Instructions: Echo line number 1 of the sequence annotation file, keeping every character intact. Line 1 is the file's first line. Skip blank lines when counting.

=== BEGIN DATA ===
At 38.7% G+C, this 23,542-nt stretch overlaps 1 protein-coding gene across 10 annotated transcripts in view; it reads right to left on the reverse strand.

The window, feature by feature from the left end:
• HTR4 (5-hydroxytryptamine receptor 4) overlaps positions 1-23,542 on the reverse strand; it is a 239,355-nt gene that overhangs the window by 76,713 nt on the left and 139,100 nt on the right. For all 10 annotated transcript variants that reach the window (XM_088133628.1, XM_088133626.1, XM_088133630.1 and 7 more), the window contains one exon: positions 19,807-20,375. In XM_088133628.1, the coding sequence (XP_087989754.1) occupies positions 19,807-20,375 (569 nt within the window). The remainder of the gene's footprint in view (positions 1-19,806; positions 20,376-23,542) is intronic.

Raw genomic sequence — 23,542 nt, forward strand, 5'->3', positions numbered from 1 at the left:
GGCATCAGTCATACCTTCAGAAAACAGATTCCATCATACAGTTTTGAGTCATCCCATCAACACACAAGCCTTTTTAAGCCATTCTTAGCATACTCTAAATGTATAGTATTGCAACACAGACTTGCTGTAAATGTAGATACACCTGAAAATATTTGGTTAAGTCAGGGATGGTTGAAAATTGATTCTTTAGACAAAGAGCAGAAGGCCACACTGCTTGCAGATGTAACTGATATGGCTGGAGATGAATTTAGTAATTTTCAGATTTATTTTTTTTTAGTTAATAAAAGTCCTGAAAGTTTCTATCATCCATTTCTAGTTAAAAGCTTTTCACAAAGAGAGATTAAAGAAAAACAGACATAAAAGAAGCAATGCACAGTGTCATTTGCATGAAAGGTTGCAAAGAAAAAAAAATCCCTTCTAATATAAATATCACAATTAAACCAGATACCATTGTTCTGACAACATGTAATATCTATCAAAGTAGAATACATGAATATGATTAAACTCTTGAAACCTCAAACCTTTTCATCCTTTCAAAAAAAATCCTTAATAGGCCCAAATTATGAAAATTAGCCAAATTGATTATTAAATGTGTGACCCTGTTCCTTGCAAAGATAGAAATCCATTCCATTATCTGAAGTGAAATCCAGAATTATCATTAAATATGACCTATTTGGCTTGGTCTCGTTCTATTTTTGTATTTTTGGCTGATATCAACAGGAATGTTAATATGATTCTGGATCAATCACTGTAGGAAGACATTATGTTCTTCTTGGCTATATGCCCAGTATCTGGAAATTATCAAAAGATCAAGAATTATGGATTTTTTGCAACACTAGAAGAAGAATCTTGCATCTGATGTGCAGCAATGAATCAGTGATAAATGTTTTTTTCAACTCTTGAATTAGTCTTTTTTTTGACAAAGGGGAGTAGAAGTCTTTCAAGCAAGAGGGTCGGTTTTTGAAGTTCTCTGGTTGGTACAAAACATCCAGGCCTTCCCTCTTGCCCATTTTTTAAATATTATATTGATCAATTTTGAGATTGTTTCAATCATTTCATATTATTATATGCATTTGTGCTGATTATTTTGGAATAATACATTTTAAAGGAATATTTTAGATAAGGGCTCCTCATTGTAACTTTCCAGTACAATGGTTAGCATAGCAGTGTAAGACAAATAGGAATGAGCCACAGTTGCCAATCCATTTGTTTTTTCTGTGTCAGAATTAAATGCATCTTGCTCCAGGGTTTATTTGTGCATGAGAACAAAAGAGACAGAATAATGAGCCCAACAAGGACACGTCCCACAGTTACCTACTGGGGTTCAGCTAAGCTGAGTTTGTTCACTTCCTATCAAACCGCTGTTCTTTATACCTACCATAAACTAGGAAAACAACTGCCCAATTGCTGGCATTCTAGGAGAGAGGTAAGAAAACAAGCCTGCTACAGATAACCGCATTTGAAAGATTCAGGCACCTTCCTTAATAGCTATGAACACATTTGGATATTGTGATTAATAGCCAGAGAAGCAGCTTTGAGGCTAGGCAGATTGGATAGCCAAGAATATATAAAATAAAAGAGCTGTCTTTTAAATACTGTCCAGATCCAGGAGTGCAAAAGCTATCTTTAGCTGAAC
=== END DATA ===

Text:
At 38.7% G+C, this 23,542-nt stretch overlaps 1 protein-coding gene across 10 annotated transcripts in view; it reads right to left on the reverse strand.